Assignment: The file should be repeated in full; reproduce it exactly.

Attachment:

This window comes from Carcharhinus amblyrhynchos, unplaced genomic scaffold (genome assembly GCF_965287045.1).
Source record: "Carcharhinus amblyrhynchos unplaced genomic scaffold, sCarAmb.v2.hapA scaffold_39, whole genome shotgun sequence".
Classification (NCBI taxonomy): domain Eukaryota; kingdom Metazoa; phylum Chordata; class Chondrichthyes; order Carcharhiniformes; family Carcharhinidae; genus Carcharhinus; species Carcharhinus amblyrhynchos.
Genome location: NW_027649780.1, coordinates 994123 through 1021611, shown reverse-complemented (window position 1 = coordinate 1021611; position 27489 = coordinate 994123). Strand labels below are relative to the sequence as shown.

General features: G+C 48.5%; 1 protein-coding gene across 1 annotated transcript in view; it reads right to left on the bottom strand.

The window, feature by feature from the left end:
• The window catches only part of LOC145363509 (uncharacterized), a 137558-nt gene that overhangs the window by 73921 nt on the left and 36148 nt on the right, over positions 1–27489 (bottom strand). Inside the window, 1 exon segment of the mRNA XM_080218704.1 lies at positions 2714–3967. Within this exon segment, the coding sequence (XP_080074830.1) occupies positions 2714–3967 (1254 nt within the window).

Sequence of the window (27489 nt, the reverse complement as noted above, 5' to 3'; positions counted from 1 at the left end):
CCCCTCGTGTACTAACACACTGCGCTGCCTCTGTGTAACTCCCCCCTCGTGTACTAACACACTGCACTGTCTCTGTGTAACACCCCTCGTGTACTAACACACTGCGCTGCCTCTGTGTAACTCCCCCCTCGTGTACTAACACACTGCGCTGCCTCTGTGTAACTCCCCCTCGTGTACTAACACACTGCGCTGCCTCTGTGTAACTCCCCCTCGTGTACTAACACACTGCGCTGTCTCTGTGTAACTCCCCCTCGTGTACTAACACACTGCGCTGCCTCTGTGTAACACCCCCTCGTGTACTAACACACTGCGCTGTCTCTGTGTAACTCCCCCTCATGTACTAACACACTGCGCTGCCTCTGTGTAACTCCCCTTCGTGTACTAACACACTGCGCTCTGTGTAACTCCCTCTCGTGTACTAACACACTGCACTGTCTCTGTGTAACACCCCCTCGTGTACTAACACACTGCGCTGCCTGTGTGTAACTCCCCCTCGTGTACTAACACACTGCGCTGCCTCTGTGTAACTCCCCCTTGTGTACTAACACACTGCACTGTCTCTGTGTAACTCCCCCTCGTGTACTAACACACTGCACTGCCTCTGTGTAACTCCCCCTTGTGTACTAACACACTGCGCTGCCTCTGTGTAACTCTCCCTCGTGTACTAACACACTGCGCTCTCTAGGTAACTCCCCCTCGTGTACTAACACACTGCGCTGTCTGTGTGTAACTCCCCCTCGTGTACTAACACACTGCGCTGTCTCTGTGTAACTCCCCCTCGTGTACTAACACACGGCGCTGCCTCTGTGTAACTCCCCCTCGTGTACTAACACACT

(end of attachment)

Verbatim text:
This window comes from Carcharhinus amblyrhynchos, unplaced genomic scaffold (genome assembly GCF_965287045.1).
Source record: "Carcharhinus amblyrhynchos unplaced genomic scaffold, sCarAmb.v2.hapA scaffold_39, whole genome shotgun sequence".
Classification (NCBI taxonomy): domain Eukaryota; kingdom Metazoa; phylum Chordata; class Chondrichthyes; order Carcharhiniformes; family Carcharhinidae; genus Carcharhinus; species Carcharhinus amblyrhynchos.
Genome location: NW_027649780.1, coordinates 994123 through 1021611, shown reverse-complemented (window position 1 = coordinate 1021611; position 27489 = coordinate 994123). Strand labels below are relative to the sequence as shown.

General features: G+C 48.5%; 1 protein-coding gene across 1 annotated transcript in view; it reads right to left on the bottom strand.

The window, feature by feature from the left end:
• The window catches only part of LOC145363509 (uncharacterized), a 137558-nt gene that overhangs the window by 73921 nt on the left and 36148 nt on the right, over positions 1–27489 (bottom strand). Inside the window, 1 exon segment of the mRNA XM_080218704.1 lies at positions 2714–3967. Within this exon segment, the coding sequence (XP_080074830.1) occupies positions 2714–3967 (1254 nt within the window).

Sequence of the window (27489 nt, the reverse complement as noted above, 5' to 3'; positions counted from 1 at the left end):
CCCCTCGTGTACTAACACACTGCGCTGCCTCTGTGTAACTCCCCCCTCGTGTACTAACACACTGCACTGTCTCTGTGTAACACCCCTCGTGTACTAACACACTGCGCTGCCTCTGTGTAACTCCCCCCTCGTGTACTAACACACTGCGCTGCCTCTGTGTAACTCCCCCTCGTGTACTAACACACTGCGCTGCCTCTGTGTAACTCCCCCTCGTGTACTAACACACTGCGCTGTCTCTGTGTAACTCCCCCTCGTGTACTAACACACTGCGCTGCCTCTGTGTAACACCCCCTCGTGTACTAACACACTGCGCTGTCTCTGTGTAACTCCCCCTCATGTACTAACACACTGCGCTGCCTCTGTGTAACTCCCCTTCGTGTACTAACACACTGCGCTCTGTGTAACTCCCTCTCGTGTACTAACACACTGCACTGTCTCTGTGTAACACCCCCTCGTGTACTAACACACTGCGCTGCCTGTGTGTAACTCCCCCTCGTGTACTAACACACTGCGCTGCCTCTGTGTAACTCCCCCTTGTGTACTAACACACTGCACTGTCTCTGTGTAACTCCCCCTCGTGTACTAACACACTGCACTGCCTCTGTGTAACTCCCCCTTGTGTACTAACACACTGCGCTGCCTCTGTGTAACTCTCCCTCGTGTACTAACACACTGCGCTCTCTAGGTAACTCCCCCTCGTGTACTAACACACTGCGCTGTCTGTGTGTAACTCCCCCTCGTGTACTAACACACTGCGCTGTCTCTGTGTAACTCCCCCTCGTGTACTAACACACGGCGCTGCCTCTGTGTAACTCCCCCTCGTGTACTAACACACT